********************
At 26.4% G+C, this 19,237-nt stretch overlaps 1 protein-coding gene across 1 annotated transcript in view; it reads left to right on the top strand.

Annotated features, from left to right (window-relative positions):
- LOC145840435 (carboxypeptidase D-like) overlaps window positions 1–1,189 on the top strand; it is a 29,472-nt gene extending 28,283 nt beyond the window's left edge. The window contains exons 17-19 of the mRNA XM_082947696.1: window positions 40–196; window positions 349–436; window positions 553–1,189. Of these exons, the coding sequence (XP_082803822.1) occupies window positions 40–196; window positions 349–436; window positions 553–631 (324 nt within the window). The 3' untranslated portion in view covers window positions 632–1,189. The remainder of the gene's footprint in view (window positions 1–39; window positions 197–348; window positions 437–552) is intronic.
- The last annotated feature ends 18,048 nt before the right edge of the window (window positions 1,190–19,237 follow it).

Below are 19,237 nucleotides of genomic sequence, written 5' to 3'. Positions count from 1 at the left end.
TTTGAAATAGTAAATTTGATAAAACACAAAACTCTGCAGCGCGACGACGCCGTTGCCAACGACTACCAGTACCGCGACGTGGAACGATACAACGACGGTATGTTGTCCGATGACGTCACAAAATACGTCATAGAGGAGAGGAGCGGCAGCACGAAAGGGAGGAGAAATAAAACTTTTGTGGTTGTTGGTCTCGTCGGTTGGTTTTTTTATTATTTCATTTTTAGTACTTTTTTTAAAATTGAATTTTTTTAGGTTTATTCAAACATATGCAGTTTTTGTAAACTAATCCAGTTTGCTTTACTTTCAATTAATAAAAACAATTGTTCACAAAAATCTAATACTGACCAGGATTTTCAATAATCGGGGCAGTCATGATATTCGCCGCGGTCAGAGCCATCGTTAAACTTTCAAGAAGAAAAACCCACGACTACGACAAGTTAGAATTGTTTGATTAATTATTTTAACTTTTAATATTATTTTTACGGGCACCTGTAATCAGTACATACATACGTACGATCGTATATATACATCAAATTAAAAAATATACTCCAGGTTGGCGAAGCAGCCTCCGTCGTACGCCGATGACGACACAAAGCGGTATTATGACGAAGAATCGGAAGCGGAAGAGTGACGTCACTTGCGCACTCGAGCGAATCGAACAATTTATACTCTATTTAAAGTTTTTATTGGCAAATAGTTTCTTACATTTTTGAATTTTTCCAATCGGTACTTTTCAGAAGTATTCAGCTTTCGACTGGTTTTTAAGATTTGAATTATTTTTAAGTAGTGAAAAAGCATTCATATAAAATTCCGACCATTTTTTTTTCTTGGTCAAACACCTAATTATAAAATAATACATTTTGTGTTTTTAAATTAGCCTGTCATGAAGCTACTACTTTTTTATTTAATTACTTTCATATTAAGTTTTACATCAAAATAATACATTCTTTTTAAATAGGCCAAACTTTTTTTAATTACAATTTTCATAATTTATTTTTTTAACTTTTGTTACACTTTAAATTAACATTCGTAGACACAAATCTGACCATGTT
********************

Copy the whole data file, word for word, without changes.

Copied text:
At 26.4% G+C, this 19,237-nt stretch overlaps 1 protein-coding gene across 1 annotated transcript in view; it reads left to right on the top strand.

Annotated features, from left to right (window-relative positions):
- LOC145840435 (carboxypeptidase D-like) overlaps window positions 1–1,189 on the top strand; it is a 29,472-nt gene extending 28,283 nt beyond the window's left edge. The window contains exons 17-19 of the mRNA XM_082947696.1: window positions 40–196; window positions 349–436; window positions 553–1,189. Of these exons, the coding sequence (XP_082803822.1) occupies window positions 40–196; window positions 349–436; window positions 553–631 (324 nt within the window). The 3' untranslated portion in view covers window positions 632–1,189. The remainder of the gene's footprint in view (window positions 1–39; window positions 197–348; window positions 437–552) is intronic.
- The last annotated feature ends 18,048 nt before the right edge of the window (window positions 1,190–19,237 follow it).

Below are 19,237 nucleotides of genomic sequence, written 5' to 3'. Positions count from 1 at the left end.
TTTGAAATAGTAAATTTGATAAAACACAAAACTCTGCAGCGCGACGACGCCGTTGCCAACGACTACCAGTACCGCGACGTGGAACGATACAACGACGGTATGTTGTCCGATGACGTCACAAAATACGTCATAGAGGAGAGGAGCGGCAGCACGAAAGGGAGGAGAAATAAAACTTTTGTGGTTGTTGGTCTCGTCGGTTGGTTTTTTTATTATTTCATTTTTAGTACTTTTTTTAAAATTGAATTTTTTTAGGTTTATTCAAACATATGCAGTTTTTGTAAACTAATCCAGTTTGCTTTACTTTCAATTAATAAAAACAATTGTTCACAAAAATCTAATACTGACCAGGATTTTCAATAATCGGGGCAGTCATGATATTCGCCGCGGTCAGAGCCATCGTTAAACTTTCAAGAAGAAAAACCCACGACTACGACAAGTTAGAATTGTTTGATTAATTATTTTAACTTTTAATATTATTTTTACGGGCACCTGTAATCAGTACATACATACGTACGATCGTATATATACATCAAATTAAAAAATATACTCCAGGTTGGCGAAGCAGCCTCCGTCGTACGCCGATGACGACACAAAGCGGTATTATGACGAAGAATCGGAAGCGGAAGAGTGACGTCACTTGCGCACTCGAGCGAATCGAACAATTTATACTCTATTTAAAGTTTTTATTGGCAAATAGTTTCTTACATTTTTGAATTTTTCCAATCGGTACTTTTCAGAAGTATTCAGCTTTCGACTGGTTTTTAAGATTTGAATTATTTTTAAGTAGTGAAAAAGCATTCATATAAAATTCCGACCATTTTTTTTTCTTGGTCAAACACCTAATTATAAAATAATACATTTTGTGTTTTTAAATTAGCCTGTCATGAAGCTACTACTTTTTTATTTAATTACTTTCATATTAAGTTTTACATCAAAATAATACATTCTTTTTAAATAGGCCAAACTTTTTTTAATTACAATTTTCATAATTTATTTTTTTAACTTTTGTTACACTTTAAATTAACATTCGTAGACACAAATCTGACCATGTT